Andy Hodges

Hogs have bad game, still in NCAA, but Muss wanted to win

Arkansas’ 78-71 loss to LSU on Saturday didn’t affect their NCAA seeding, but you get the idea Eric Musselman really, really wanted to win.

One of the things I’ve liked about Eric Musselman is he doesn’t tolerate losing very well and he doesn’t appear to do a whole lot to hide it.

You get the idea he hates losing more than he likes winning. That’s usually what you find in championship-type coaches, by the way.

Saturday, Musselman was about as miserable as he usually is following a loss after LSU knocked Arkansas out of the SEC Tournament, 78-71.

“We just had some guys not play well at all,” Musselman said. “You can’t do that in a tournament setting.”

The Razorbacks had several that were just, well, not sharp at all.

As it does so often, missed free throws made a difference. The Hogs were 11-of-19 and in a seven-point loss that drives coaches crazy.

Players, too.

“I don’t know what it was … a lot of them just weren’t falling,” said Moses Moody later. He had 28 points, but missed four free throws. “Myself and the team, the ball was just going in and out. Sometimes it just goes that way.”

Justin Smith added 21 points, but only four other players registered points at all.

Overall, they just looked sloppy offensively.

“We did a poor job of taking care of the basketball,” Musselman said.. “We had 10 second-half turnovers. We drove the ball into traffic.”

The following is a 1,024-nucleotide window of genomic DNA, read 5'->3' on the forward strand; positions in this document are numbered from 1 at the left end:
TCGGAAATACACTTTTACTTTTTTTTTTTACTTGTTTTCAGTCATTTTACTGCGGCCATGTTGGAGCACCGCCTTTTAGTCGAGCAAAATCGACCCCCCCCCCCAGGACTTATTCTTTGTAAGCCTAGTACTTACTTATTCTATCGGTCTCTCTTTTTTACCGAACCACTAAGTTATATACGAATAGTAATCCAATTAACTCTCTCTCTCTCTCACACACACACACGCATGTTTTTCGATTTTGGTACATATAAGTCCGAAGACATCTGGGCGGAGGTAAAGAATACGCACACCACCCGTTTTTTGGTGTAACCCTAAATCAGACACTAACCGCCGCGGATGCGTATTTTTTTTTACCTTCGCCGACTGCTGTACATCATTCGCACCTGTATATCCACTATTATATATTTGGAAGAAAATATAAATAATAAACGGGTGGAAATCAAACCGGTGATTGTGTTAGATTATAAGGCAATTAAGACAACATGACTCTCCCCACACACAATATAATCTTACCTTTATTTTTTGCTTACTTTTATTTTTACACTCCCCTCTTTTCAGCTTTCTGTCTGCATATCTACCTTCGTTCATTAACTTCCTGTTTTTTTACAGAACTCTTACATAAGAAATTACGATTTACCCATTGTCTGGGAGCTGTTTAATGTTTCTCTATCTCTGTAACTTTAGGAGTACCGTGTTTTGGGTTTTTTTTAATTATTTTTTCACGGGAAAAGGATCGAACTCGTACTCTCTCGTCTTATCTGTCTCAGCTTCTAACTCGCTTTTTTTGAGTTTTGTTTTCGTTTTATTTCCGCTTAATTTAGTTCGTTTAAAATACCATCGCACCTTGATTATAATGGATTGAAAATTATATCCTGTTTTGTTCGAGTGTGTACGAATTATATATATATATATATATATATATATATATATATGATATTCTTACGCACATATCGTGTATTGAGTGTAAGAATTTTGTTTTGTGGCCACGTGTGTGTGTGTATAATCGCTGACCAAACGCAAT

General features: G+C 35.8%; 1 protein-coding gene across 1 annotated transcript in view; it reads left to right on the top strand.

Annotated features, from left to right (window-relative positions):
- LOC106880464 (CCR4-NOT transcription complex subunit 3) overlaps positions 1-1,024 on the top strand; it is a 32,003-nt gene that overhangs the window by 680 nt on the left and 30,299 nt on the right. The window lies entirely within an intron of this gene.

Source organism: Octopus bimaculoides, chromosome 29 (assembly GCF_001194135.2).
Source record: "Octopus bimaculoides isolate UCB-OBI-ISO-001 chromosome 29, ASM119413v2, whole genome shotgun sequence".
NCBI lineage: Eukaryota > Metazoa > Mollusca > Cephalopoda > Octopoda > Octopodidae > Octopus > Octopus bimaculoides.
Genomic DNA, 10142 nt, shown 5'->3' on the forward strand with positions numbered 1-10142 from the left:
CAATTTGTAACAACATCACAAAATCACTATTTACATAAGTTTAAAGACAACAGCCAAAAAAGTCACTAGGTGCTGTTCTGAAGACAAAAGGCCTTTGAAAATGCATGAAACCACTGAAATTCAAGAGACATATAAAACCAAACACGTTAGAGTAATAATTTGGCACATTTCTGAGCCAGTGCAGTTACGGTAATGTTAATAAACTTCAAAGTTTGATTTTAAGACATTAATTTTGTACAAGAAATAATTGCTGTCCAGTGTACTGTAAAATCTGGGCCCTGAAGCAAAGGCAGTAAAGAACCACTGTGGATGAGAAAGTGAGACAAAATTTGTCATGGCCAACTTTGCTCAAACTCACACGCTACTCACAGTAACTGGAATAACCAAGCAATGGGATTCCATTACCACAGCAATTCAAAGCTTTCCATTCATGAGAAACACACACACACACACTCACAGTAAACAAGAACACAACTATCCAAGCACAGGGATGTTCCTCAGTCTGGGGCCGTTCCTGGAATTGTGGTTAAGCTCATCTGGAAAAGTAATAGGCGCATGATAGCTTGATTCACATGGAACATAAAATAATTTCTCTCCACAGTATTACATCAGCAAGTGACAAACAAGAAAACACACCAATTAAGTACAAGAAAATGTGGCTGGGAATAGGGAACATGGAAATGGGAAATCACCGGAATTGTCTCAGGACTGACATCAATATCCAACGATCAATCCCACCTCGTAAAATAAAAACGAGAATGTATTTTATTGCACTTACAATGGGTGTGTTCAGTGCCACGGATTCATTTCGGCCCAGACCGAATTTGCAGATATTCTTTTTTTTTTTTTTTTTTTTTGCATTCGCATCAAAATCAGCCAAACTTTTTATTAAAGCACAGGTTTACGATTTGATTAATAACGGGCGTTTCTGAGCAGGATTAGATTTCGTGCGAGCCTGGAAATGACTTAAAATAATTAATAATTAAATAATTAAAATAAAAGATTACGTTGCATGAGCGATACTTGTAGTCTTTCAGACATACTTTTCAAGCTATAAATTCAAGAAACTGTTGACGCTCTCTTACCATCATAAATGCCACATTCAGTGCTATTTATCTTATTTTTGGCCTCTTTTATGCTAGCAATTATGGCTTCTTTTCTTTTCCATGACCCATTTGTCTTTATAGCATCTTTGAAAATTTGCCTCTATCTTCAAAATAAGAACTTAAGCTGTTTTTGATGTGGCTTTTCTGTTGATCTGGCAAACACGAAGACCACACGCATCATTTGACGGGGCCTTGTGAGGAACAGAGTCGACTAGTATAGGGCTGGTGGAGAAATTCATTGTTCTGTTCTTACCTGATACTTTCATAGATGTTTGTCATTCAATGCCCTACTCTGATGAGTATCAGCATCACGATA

Those were things this team hadn’t done very often while piling up 13 straight SEC wins to become one of the hottest teams in the country by the end of the year.

Jaylin Williams being out for the tournament finally caught up with the Hogs. When they needed a body with some fresh legs, they didn’t have anybody.

“We just didn’t have enough gas in the tank tonight on a back-to-back,” Musselman said.

And through all of that, Arkansas still had a shot to win the game down the stretch.

They cut it to a single point, 72-71, with 37 seconds left but JD Notae had a live-ball turnover when he just flat lost the ball while dribbling and LSU hit free throws to close it out.

“I give our guys a lot of credit for playing until the very end,” Musselman said. “We cut that thing back to one.”

Some coaches don’t mind losing in the conference tournament. When you’re safely in the NCAA, it really doesn’t matter. When Arkansas won the national title in 1994, Kentucky ran them out of The Pyramid in Memphis in the SEC semifinals, 90-78.

Nolan Richardson wasn’t too worried about it. He had a bigger goal in mind.

But Musselman wants to win every single time there is a game. Probably of just about any type. He’s a competitive guy.

Which, for fans, is what they should want and expect. It’s what you have to have to compete for championships.

And should be the goal … in every single sport.

Musselman has that and will have a shot at a bigger championship starting next week.

The Hogs will probably be a No. 3 seed when the rankings come out Sunday, starting at 5 p.m. Winning the entire tournament wouldn’t have improved that seeding, in the opinion of ESPN’s Joe Lunardi on Saturday morning.

That doesn’t change anything for Musselman.

If you’re keeping score, he wants to win.

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